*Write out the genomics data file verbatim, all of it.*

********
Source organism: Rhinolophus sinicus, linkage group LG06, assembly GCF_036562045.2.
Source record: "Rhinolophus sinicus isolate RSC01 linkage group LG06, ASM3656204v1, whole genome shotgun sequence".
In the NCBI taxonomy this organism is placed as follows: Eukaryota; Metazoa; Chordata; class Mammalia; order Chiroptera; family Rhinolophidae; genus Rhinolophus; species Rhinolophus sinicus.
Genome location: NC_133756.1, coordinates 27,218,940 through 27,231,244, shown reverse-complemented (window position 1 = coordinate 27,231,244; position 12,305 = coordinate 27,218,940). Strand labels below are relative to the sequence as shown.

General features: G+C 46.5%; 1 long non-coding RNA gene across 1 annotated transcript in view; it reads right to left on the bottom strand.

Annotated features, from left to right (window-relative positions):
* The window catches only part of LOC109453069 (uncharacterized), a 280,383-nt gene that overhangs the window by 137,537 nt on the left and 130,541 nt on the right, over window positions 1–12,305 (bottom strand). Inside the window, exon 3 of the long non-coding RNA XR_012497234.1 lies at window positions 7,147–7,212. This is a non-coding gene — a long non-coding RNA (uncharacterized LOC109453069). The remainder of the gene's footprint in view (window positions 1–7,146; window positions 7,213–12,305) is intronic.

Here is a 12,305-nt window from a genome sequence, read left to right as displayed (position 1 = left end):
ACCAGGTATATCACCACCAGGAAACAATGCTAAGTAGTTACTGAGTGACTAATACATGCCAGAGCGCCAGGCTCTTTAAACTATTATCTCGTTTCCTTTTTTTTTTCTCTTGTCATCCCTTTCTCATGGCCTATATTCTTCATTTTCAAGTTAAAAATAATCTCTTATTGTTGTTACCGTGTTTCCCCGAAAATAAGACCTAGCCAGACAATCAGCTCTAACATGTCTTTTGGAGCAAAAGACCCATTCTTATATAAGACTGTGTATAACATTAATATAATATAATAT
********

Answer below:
Source organism: Rhinolophus sinicus, linkage group LG06, assembly GCF_036562045.2.
Source record: "Rhinolophus sinicus isolate RSC01 linkage group LG06, ASM3656204v1, whole genome shotgun sequence".
In the NCBI taxonomy this organism is placed as follows: Eukaryota; Metazoa; Chordata; class Mammalia; order Chiroptera; family Rhinolophidae; genus Rhinolophus; species Rhinolophus sinicus.
Genome location: NC_133756.1, coordinates 27,218,940 through 27,231,244, shown reverse-complemented (window position 1 = coordinate 27,231,244; position 12,305 = coordinate 27,218,940). Strand labels below are relative to the sequence as shown.

General features: G+C 46.5%; 1 long non-coding RNA gene across 1 annotated transcript in view; it reads right to left on the bottom strand.

Annotated features, from left to right (window-relative positions):
* The window catches only part of LOC109453069 (uncharacterized), a 280,383-nt gene that overhangs the window by 137,537 nt on the left and 130,541 nt on the right, over window positions 1–12,305 (bottom strand). Inside the window, exon 3 of the long non-coding RNA XR_012497234.1 lies at window positions 7,147–7,212. This is a non-coding gene — a long non-coding RNA (uncharacterized LOC109453069). The remainder of the gene's footprint in view (window positions 1–7,146; window positions 7,213–12,305) is intronic.

Here is a 12,305-nt window from a genome sequence, read left to right as displayed (position 1 = left end):
ACCAGGTATATCACCACCAGGAAACAATGCTAAGTAGTTACTGAGTGACTAATACATGCCAGAGCGCCAGGCTCTTTAAACTATTATCTCGTTTCCTTTTTTTTTTCTCTTGTCATCCCTTTCTCATGGCCTATATTCTTCATTTTCAAGTTAAAAATAATCTCTTATTGTTGTTACCGTGTTTCCCCGAAAATAAGACCTAGCCAGACAATCAGCTCTAACATGTCTTTTGGAGCAAAAGACCCATTCTTATATAAGACTGTGTATAACATTAATATAATATAATAT